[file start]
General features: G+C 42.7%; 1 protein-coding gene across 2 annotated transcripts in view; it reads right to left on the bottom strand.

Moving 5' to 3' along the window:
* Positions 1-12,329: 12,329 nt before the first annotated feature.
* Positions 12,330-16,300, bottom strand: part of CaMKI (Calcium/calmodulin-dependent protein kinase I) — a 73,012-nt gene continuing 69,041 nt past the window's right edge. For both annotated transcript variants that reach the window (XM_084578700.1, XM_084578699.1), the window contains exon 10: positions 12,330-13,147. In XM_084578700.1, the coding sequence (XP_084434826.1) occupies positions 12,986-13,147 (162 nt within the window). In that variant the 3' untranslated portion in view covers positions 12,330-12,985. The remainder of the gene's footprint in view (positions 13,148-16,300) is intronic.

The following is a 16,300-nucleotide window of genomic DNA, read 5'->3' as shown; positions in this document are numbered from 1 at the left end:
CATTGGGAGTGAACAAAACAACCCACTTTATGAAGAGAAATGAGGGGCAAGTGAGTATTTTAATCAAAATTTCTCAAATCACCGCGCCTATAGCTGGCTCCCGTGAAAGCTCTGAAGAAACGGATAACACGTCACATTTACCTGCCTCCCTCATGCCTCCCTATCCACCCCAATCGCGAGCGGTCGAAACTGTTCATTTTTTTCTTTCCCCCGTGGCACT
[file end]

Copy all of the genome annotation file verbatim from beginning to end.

General features: G+C 42.7%; 1 protein-coding gene across 2 annotated transcripts in view; it reads right to left on the bottom strand.

Moving 5' to 3' along the window:
* Positions 1-12,329: 12,329 nt before the first annotated feature.
* Positions 12,330-16,300, bottom strand: part of CaMKI (Calcium/calmodulin-dependent protein kinase I) — a 73,012-nt gene continuing 69,041 nt past the window's right edge. For both annotated transcript variants that reach the window (XM_084578700.1, XM_084578699.1), the window contains exon 10: positions 12,330-13,147. In XM_084578700.1, the coding sequence (XP_084434826.1) occupies positions 12,986-13,147 (162 nt within the window). In that variant the 3' untranslated portion in view covers positions 12,330-12,985. The remainder of the gene's footprint in view (positions 13,148-16,300) is intronic.

The following is a 16,300-nucleotide window of genomic DNA, read 5'->3' as shown; positions in this document are numbered from 1 at the left end:
CATTGGGAGTGAACAAAACAACCCACTTTATGAAGAGAAATGAGGGGCAAGTGAGTATTTTAATCAAAATTTCTCAAATCACCGCGCCTATAGCTGGCTCCCGTGAAAGCTCTGAAGAAACGGATAACACGTCACATTTACCTGCCTCCCTCATGCCTCCCTATCCACCCCAATCGCGAGCGGTCGAAACTGTTCATTTTTTTCTTTCCCCCGTGGCACT